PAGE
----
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Chile sacks official over tsunami alert

Amateur video shows tsunami sweeping through town of Penco

Chile has sacked the head of its oceanographic service following the devastating earthquake and tsunami.

The service, part of the Chilean navy, has been widely criticised for failing to issue a nationwide tsunami warning immediately after the quake.

The navy has also launched an inquiry into how the disaster was handled, a government statement said.

The official death toll has now been reduced to 452 from 800, but hundreds of people are still missing.

Deputy Interior Minister Patricio Rosende said this was the number of bodies which had been identified by relatives.

The previous death toll of 802 included more than 200 who should be listed as missing, as officials said. However, they did not give a figure for those still unaccounted for.

Meanwhile three powerful aftershocks rattled Chile on Friday.

The tremors were strong enough to bring down some damaged buildings in the second city of Concepcion.

Last Saturday's 8.8 magnitude earthquake, the seventh most powerful on record, was centred 115km (70 miles) north-east of Concepcion and 325km south-west of the capital Santiago.

'Diagnosis error'

The official statement said Commander Mariano Rojas had been removed from his post at the Hydrographic and Oceanographic Service (Shoa) because he had failed to provide a clear warning of the tsunami.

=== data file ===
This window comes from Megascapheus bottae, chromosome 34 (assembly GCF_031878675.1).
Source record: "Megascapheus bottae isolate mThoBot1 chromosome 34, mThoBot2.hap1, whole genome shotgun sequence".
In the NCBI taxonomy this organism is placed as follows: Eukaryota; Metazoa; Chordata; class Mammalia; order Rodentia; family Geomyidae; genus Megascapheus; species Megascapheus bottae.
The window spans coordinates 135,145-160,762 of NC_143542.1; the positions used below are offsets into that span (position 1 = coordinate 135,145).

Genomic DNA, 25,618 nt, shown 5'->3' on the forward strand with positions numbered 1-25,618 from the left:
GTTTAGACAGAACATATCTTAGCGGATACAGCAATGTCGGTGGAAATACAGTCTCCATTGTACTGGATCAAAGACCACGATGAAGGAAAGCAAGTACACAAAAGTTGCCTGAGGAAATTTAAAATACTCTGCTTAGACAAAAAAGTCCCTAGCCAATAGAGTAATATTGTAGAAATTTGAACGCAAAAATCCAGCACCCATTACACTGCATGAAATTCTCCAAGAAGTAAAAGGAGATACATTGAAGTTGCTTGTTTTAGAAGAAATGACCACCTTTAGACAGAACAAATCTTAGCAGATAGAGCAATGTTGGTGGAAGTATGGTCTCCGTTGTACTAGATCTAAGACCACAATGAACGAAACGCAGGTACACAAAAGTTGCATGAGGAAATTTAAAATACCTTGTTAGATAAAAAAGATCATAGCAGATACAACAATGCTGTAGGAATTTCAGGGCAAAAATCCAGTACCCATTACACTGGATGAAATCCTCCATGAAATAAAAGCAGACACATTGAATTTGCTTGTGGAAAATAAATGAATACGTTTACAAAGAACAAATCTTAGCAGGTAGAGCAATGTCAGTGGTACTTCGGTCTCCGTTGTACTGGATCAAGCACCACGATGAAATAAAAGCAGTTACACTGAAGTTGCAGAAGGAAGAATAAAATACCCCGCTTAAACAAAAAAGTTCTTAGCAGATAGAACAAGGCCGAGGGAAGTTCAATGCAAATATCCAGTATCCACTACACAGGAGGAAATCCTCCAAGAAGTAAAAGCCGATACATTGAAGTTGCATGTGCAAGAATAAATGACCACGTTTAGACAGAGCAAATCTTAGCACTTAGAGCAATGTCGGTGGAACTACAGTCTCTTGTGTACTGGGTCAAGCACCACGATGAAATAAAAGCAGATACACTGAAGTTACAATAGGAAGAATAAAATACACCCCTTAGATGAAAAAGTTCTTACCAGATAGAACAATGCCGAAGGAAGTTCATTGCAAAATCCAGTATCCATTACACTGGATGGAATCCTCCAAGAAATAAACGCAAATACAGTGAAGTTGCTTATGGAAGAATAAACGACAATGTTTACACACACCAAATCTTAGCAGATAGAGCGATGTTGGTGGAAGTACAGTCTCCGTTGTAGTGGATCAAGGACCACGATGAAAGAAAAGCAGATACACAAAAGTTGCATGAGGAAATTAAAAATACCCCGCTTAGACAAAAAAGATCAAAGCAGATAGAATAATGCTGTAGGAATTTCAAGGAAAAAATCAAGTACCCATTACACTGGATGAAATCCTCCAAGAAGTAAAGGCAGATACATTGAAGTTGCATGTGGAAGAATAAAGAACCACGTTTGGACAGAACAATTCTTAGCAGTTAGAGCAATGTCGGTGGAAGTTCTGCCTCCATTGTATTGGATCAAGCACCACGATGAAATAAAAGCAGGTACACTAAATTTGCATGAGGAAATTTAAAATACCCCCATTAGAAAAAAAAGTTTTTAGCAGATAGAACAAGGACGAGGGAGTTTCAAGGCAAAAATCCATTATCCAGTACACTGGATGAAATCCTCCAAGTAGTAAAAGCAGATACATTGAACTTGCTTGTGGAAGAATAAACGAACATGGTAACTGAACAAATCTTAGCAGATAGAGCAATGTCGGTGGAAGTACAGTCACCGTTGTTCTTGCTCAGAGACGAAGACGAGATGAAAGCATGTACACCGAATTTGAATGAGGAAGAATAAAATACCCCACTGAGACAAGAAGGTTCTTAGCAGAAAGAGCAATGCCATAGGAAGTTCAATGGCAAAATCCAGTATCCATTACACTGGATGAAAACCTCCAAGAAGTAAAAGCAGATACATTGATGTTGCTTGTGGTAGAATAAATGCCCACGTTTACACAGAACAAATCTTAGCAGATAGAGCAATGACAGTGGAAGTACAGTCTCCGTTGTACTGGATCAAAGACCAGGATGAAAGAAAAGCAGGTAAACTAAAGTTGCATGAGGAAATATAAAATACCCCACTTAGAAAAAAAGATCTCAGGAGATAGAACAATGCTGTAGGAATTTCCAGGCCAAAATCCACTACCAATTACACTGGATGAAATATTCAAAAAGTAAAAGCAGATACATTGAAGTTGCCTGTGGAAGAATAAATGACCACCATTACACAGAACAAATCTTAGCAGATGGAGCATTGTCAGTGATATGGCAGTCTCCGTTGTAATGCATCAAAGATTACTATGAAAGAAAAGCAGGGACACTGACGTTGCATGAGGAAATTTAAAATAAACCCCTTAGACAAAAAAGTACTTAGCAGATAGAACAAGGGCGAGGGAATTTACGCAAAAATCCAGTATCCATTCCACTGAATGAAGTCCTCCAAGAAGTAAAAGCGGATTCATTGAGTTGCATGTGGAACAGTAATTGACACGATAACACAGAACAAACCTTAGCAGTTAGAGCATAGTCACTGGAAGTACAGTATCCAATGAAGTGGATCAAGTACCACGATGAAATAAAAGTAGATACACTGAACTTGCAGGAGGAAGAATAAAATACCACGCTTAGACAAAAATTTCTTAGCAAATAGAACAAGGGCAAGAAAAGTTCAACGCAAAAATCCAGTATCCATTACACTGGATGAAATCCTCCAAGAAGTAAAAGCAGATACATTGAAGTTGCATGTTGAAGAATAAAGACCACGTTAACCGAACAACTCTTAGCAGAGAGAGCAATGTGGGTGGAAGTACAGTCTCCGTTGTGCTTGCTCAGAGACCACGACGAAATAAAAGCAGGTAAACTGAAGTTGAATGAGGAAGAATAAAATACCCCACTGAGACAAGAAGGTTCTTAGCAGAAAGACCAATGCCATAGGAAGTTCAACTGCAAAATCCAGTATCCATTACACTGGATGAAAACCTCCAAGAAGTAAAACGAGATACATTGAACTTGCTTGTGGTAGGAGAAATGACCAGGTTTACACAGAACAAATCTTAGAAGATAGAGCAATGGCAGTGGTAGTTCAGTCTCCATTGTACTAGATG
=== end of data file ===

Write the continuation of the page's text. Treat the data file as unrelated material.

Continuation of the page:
Port authorities in several coastal towns issued their own tsunami warnings, but a national alert never came.

Some experts have said the failure led to deaths.

An investigation will "determine responsibility and clear up the circumstances surrounding the decision-making process" in response to the quake, the statement added.

Military officials have admitted "an error of diagnosis" and said they transmitted "very unclear information" to President Michelle Bachelet on whether to lift or maintain a tsunami alert.

Nations around the Pacific issued their own tsunami alerts but the feared giant waves never materialised.

The Chilean navy has named Commander Patricio Carrasco as the new head of Shoa.

President Bachelet has said that Chile's reconstruction will take three to four years.




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